It was not until fifty years after Ducasse’s death that his Maldoror suddenly resurfaced. In France the Dadaists and Surrealists came to see it as one of the key texts of the nineteenth century, pointing to a new direction for literature. In his First Surrealist Manifesto of 1924, André Breton lauded him as an essential forerunner of the movement, and wrote scathingly of novels where ‘everyone wants to display their little “observation” about life’. He goes on to declare: ‘The realist attitude seems to me to be hostile to all intellectual and moral development. It horrifies me, because it’s made up of mediocrity, hatred, and dull self-satisfaction’. Breton and the other Surrealist writers insisted creative composition could not be reduced to the rational, and praised Ducasse for his ‘automatic writing’ where the imagination, chance, and subconscious desires came to the fore.
The Surrealists were also attracted to Ducasse because so little was known about him, that he had appeared and disappeared like a shooting star. Because of this, his ‘pure’ fiction could not be contaminated by his biography. There was no temptation to substitute the direct challenge of confronting his work with details of his life, there were almost no letters or reminiscences from friends or foes, he did not have a literary career, and was definitely not part of the literary chattering classes. As with the work of the young poet Arthur Rimbaud, his literature was not there as comfort fodder, but to spark dramatic changes in any reader’s approach to life.
This rejection of literature as something that was a commodity to be traded in and commercialised was dramatically illustrated a couple of years after the publication of the first Surrealist manifesto when a cabaret called Maldoror opened in Montparnasse in Paris. Seeing this as a direct affront to the Comte de Lautréamont, a group of Surrealists descended on it and smashed it up before the police arrived to arrest them.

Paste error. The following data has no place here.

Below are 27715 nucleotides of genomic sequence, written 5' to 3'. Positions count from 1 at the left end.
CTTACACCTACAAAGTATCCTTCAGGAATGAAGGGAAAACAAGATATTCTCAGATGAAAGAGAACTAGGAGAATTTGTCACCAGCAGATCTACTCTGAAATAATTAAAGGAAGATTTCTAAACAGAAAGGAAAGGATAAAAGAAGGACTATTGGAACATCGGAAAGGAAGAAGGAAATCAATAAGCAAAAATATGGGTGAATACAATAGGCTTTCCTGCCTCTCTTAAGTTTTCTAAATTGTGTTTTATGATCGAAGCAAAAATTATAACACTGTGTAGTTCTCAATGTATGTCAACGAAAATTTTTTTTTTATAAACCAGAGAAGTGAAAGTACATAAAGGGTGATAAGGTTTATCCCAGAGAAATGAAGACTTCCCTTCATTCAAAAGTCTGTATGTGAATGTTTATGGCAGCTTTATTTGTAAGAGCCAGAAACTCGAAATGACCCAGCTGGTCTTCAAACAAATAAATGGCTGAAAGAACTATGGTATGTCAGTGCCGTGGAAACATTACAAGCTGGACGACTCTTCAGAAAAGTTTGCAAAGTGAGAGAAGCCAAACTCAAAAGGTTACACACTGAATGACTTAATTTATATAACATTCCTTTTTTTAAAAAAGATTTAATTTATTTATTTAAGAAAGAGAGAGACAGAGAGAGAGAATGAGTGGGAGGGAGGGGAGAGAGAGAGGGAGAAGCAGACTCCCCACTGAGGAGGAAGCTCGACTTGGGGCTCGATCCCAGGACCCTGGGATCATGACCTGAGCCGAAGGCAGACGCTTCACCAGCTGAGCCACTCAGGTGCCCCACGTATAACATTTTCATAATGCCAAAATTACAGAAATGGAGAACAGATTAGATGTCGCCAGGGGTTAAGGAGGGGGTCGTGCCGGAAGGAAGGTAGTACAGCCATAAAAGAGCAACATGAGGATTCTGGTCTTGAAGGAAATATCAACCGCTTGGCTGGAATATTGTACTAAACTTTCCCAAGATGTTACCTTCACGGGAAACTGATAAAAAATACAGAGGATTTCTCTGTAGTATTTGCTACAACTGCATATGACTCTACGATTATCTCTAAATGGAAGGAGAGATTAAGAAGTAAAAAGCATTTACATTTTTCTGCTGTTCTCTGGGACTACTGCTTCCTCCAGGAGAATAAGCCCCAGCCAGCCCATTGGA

The Second World War and its horrors ushered in a very different mood in French literature. Writing in L’Homme révolté (The Rebel in English), Albert Camus dismissed Lautréamont and the Surrealists’ idea of revolt as ‘adolescent’ and ‘nihilist’, unable to lead to any real change, or to build anything worthwhile.
In England of course, Surrealism was almost always treated as eccentricity rather than a revolutionary way of reinvigorating literature. In 1936 at the first International Surrealist Exhibition in London it was Salvador Dali in his deep-sea diving-suit that caught the attention rather than anything more profound. Perhaps the closest to the aims of the movement, and to Ducasse, is to be found in the painter and writer Leonora Carrington’s deliciously dotty The Hearing Trumpet, finished by 1950, where she herself complains: ‘Surrealism is no longer considered modern and almost every village rectory and girl’s school have surrealist pictures hanging on their walls. Even Buckingham Palace has a large reproduction of Magritte’s famous slice of ham with an eye peering out. It hangs, I believe, in the throne room.’
If for several decades Maldoror’s reputation dimmed alongside Surrealism as a whole, it was to experience another resurgence in the nineteen-sixties and seventies in France, when it was taken up again by exponents of the nouveau roman and the structuralist critics. In the introduction to his English translation of Maldoror, Paul Knight lists some of the questions they saw as central to the writing of fiction, including the relation between text and reality and ‘the dangers and absurdity of expecting an easily digestible meaning’ in an arbitrarily constructed fiction.
Perhaps in the end what was most pleasing about my stumbling across Maldoror and his exploits after so many years was on the one hand to understand why I am often so impatient with today’s novelists, who sometimes seem content with a painstaking ‘observation’ of everyday life, renouncing any wider or wilder ambitions. And on the other, how rereading a book brings with it a whole constellation of other readings, of half-remembered facts and moments that, as one grows older, enrich our approach to literature.